Yeast IDH is very stable in that the affinity-purified enzyme retains full activity as a holo-octamer upon long-term storage. However, we have constructed tetrameric forms of the enzyme by introducing a single residue substitution (IDH1 G15D) or by removing 5 residues from the amino terminus of IDH1 in conjunction with introducing another residue substitution (IDH1 D168K). These changes were directly based on predictions from crystallographic structures determined for IDH (14
). Clearly, other residues (e.g. IDH1 Tyr-14, Gly-16, or Phe-165 in ) in the tetramer interface could also be targets for substitution that might produce similar results.
The three tetrameric forms of IDH (IDH1G15D/IDH2, -5IDH1G15D/IDH2, and -5IDH1D168K/IDH2) generated in this study share similar kinetic properties distinct from those of the octameric forms of IDH (IDH1/IDH2 and -5IDH1/IDH2), suggesting that these properties are generic for the tetramer and not reflective of specific alterations. A comparison of properties of the tetramers and octamers suggest that the octameric form of IDH has evolved to maximize catalytic activity and cooperativity with respect to isocitrate. In addition, the tetrameric enzymes are extremely sensitive to oxidation and formation of the IDH2 Cys-150 disulfide bond, and the truncated -5IDH1/IDH2 enzyme is also 3-fold more sensitive to inhibition by diamide than the IDH1/IDH2 enzyme. This suggests that the octameric holo-enzyme has evolved to support regulation of disulfide bond formation in each component tetramer by amino termini of IDH1 subunits from the other tetramer. This notion is supported by the ability of ligands to attenuate diamide inhibition of the IDH1/IDH2 enzyme but not of truncated or tetrameric forms of the enzyme.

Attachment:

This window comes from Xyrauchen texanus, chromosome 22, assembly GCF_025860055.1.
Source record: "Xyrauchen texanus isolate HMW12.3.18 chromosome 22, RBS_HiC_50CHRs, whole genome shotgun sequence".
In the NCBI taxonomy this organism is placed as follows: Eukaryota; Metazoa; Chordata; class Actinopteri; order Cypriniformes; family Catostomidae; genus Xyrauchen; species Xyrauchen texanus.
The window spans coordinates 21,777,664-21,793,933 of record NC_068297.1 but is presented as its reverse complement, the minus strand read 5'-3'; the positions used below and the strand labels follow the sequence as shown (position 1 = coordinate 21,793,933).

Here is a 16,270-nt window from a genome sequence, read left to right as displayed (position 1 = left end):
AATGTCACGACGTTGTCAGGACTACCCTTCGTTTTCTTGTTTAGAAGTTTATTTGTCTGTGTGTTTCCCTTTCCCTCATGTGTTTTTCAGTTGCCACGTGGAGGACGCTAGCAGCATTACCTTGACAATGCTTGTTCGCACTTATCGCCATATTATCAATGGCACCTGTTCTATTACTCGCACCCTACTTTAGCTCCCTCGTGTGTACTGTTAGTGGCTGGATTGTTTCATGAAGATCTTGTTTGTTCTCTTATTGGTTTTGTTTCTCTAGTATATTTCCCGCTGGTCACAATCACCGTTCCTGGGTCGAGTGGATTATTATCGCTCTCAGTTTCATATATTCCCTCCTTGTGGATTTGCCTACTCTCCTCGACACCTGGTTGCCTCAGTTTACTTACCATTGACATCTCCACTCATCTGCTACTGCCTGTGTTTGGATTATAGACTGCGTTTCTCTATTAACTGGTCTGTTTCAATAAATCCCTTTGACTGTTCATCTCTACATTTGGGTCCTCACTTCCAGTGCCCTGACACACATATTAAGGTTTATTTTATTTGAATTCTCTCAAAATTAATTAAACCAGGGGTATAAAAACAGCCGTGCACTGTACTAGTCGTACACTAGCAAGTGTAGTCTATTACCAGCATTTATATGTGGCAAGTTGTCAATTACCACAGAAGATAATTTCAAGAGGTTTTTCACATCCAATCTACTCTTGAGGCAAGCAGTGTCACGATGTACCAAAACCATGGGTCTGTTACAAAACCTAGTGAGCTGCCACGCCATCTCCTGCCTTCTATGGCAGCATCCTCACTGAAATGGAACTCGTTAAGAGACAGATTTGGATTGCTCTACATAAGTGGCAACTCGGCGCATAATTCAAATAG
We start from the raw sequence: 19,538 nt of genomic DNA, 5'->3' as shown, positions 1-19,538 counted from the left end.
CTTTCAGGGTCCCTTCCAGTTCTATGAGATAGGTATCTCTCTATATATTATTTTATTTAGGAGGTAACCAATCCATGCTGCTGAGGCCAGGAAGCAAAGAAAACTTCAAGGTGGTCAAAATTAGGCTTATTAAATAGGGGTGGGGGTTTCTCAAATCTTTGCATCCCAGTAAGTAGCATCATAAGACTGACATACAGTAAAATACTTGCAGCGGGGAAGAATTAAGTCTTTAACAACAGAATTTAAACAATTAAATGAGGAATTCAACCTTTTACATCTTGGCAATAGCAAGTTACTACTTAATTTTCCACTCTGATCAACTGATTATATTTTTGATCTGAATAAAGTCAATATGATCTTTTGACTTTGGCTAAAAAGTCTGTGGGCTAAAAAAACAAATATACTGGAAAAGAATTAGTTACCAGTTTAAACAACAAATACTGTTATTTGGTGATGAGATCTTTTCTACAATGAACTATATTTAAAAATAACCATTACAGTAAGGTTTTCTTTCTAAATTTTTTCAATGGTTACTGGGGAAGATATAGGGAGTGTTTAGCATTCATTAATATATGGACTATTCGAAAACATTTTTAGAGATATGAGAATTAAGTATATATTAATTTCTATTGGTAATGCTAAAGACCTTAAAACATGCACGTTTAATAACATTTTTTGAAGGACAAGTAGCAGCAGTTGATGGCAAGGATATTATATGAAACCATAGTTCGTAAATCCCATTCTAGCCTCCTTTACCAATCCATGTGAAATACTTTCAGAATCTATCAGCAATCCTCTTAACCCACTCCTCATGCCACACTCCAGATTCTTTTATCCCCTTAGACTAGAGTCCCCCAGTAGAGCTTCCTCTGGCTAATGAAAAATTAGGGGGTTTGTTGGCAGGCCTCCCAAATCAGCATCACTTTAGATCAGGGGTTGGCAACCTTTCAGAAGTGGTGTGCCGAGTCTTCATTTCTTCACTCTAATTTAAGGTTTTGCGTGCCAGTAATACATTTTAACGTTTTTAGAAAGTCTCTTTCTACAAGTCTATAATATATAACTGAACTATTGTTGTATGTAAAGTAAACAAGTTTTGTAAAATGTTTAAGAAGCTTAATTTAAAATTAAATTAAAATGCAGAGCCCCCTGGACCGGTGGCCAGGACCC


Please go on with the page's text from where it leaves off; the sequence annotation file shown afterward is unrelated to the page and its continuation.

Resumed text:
As mentioned above, the deviation from pseudo-222 symmetry exhibited by the yeast IDH octamer (14
) results in spatial asymmetry for regulatory IDH1 subunits, so that amino termini of two IDH1 subunits (e.g., C and E in ) extend into adjacent tetramers whereas the amino termini of the other two IDH1 subunits (A and G in ) are located on the exterior of the octamer. The similarity in kinetic properties of the IDH1/IDH2 and -5
IDH1/IDH2 enzymes suggests that the truncation of all IDH1 subunits in the octamer has no major effect on catalytic or regulatory properties. Thus, effects on disulfide-bond formation are likely due to truncation of the interacting subunits (e.g., C and E) and not to truncation of the exterior subunits (A and G).
With respect to the asymmetry of regulatory IDH1 subunits in yeast IDH, it should be noted that mammalian isocitrate dehydrogenase is reported to be an octameric enzyme composed of four catalytic α subunits and two each of regulatory β and subunits (37
). Sizes of the mammalian enzyme subunits are quite similar to those of yeast IDH, and respective catalytic and regulatory subunits share 40–55% sequence identity (39
). Comparison of sequences for the regulatory subunits shows that the mammalian subunit (but not the β subunit) contains a sequence (-Ala-Lys-Tyr-Gly-Gly-Arg-) that aligns with a sequence (-Lys-Lys-Tyr-Gly
-Gly-Arg) in IDH1 containing the Gly-15 residue (underlined), whereas the mammalian β subunit (but not the subunit) contains a sequence (-Phe-Ala-Phe-Asp-Tyr-Ala-) that aligns with a sequence (-Phe-Ala-Phe-Asp